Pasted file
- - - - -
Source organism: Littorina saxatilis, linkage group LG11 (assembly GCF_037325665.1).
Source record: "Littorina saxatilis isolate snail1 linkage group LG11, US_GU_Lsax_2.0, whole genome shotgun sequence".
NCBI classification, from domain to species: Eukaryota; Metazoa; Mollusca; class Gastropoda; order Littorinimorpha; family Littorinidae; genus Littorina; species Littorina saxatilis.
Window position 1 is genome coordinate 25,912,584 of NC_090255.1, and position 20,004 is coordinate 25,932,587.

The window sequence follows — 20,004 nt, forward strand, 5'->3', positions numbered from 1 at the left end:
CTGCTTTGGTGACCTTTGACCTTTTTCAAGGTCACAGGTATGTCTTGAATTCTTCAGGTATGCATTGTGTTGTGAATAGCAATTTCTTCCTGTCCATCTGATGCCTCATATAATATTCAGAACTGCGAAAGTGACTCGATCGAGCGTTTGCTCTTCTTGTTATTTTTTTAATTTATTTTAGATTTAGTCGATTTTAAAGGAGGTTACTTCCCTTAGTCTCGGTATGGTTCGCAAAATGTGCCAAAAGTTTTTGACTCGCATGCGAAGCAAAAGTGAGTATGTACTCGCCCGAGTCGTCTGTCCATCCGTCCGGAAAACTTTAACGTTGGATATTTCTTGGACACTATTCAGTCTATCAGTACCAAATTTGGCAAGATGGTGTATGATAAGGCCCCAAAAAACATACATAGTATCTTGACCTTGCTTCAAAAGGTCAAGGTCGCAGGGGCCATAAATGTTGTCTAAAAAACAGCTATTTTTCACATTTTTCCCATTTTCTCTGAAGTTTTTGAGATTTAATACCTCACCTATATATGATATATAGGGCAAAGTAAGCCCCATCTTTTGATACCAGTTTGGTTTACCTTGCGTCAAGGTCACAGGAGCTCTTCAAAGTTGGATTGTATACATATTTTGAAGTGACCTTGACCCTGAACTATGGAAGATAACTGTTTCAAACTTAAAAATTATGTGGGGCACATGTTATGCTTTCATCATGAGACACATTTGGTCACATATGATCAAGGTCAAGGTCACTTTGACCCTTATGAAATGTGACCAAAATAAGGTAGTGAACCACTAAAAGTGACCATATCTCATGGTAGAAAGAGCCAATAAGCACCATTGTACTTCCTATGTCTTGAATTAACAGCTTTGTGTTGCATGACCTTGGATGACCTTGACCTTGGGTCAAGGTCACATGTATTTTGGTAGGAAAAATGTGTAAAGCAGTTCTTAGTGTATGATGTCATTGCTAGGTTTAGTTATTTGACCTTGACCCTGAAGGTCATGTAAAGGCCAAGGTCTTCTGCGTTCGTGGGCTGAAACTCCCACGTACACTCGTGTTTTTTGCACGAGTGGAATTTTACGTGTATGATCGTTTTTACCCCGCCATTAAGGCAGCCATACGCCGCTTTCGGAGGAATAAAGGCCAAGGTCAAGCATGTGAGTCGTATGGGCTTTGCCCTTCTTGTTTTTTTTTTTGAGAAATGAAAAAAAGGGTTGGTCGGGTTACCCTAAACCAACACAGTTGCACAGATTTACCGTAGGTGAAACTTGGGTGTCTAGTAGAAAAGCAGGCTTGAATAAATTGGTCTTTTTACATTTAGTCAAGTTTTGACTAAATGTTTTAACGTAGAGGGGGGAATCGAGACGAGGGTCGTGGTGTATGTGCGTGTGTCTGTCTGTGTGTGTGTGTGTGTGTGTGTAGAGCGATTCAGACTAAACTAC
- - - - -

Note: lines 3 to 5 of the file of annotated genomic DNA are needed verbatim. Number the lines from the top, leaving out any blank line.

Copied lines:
NCBI classification, from domain to species: Eukaryota; Metazoa; Mollusca; class Gastropoda; order Littorinimorpha; family Littorinidae; genus Littorina; species Littorina saxatilis.
Window position 1 is genome coordinate 25,912,584 of NC_090255.1, and position 20,004 is coordinate 25,932,587.

The window sequence follows — 20,004 nt, forward strand, 5'->3', positions numbered from 1 at the left end: